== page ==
This blog is approaching its first birthday (I penned the first entry I believe on Sept. 1, 2012). It gets some traffic but not a whole lot. Obviously, this being a heavy-duty intellectual blog, it is in no position to compete for attention with far better known (and better supported) mainstream sites or even blogs dealing with popular topics such as Lady Gaga's wardrobe catastrophes. It isn't just that, however. I'd be the first to admit: I'm not a great self-promoter. I hope to learn more in the near future that will help, but that's another story.
Given that this site doesn't generate huge amounts of traffic, has as its purpose something fairly obscure -- developing a relatively new way of thinking about the future, under the assumption that the future is going to come and so it might be a good idea to think about it in the present -- and it doesn't sell anything or attempt to do so, and so doesn't make any money for its author (donations have amounted to less than $25 to date), why bother? Why not just do what I'd been doing, and work the ideas into articles posted online?
In response, let me tell you about one of my favorite online essays, "Isaiah's Job" by U.S. author Albert Jay Nock. In a very recent conversation at Exosphere, I told two of its leaders that this essay saved my writing career twice. I meant that. I was ready to hang it up back in 1997. Then I discovered "Isaiah's Job." Its powerful ideas came as a shot in the arm. Due to my not having found a publisher for a book manuscript I'd written on the deterioration of logical and critical thinking in our time, and to frustration with having to work at a job that made no use of my actual strengths, I was ready to throw in the towel again in 2004. Again I ran across "Isaiah's Job" and gave it a careful rereading. I thought, okay, why not get into one place, in one concise package, what I've learned about the rise to power of the Western power elite and its efforts to establish world government? And if nothing happens, that's it! Since The Matrix was still fairly recent, and its themes coincided with mine, I had a hook to leverage. I began with some well-known dialogue about "taking the red pill." I circulated the 28-page manuscript, and ended up with an essay published in seven parts entitled "The Real Matrix."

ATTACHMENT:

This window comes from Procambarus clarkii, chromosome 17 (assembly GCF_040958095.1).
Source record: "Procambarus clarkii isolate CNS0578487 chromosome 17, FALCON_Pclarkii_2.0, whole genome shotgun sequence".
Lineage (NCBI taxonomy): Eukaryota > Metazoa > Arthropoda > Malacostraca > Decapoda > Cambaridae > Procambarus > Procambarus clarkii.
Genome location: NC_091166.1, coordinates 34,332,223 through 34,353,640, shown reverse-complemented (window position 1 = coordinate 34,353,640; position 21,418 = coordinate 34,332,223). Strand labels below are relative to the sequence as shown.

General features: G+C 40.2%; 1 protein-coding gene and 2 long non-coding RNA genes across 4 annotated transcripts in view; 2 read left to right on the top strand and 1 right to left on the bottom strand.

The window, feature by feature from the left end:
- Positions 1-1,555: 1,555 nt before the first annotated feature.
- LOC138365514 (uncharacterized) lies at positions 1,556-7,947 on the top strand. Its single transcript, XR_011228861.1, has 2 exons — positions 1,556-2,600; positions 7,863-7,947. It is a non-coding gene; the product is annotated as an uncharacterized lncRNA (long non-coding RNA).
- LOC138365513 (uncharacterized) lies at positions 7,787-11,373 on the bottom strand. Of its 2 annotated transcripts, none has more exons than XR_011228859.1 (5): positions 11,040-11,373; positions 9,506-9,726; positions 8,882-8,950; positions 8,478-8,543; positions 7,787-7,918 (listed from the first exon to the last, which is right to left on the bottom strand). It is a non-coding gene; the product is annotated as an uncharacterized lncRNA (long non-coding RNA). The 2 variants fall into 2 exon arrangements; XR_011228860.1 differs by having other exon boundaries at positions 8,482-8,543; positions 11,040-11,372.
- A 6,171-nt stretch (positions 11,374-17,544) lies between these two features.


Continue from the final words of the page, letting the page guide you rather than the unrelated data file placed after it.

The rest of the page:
Of everything I've written, this one came the closest to going viral online.
Within 24 hours I'd received over 500 emails--all but a couple positive. A handful noted that I'd left this or that out. It is a failing of "The Real Matrix" that it doesn't do enough to discuss the rise of the Rothschild family or say anything about the operations of the City of London based Fabian Society to shift the English-speaking world leftward. So it doesn't fully connect the dots, in terms of the formation of the natural alliance between the Fabians and the global financial elite, forming what I call the superelite, in the early 20th century. Because of the problems I turned down an opportunity to have a print edition published and went back into the manuscript to fix these things. It began expanding, eventually turning into something so long and unwieldy that I was sure no one would read it (we're talking about well over 400,000 words!). So I scrapped that project and began something more manageable that eventually evolved into Four Cardinal Errors: Reasons for the Decline of the American Republic.
Without "Isaiah's Job" I am sure I wouldn't have accomplished anything further as a writer. So what was in this essay that was so important?
Nock's reference was to Isaiah 1: 1-9. The time was near the end of King Uzziah's reign (around 740 B.C.). The people had turned away from the Lord, and the Lord had commanded Isaiah to preach to them, telling them what a worthless lot they are, that if they do not get their act together they will get what's coming to them. Oh, and of course, they won't listen, and you'll be lucky if you get out with your scalp intact. Isaiah's question to the Lord was the same: then why bother?
You do not understand, the Lord told Isaiah (I am paraphrasing, of course). There is a Remnant out there you know nothing about. You do not know who they are or where; they operate invisibly, unlike a king or politician or celebrity. They work competently and diligently at whatever it is they are doing. They've discovered how to leverage their strengths no matter how hostile their environment. They were the ones that built civilization in the first place; and when everything goes to pieces, they are the ones that will build up a new civilization.
You are preaching to the Remnant, the Lord tells Isaiah (1:9 is the key verse). Your job is to encourage them, shore them up, motivate them to keep trudging along. In the present environment you only know two things about them: that they exist, and that if you do your best, they will find you. But if you compromise, and water down the best you have to offer, they will smell a rat and head the other way. Message: while doing whatever it is you do to make sure you can eat, pay the mortgage, keep the lights on, etc., have at least one written product that does not compromise itself. For me, that is this blog.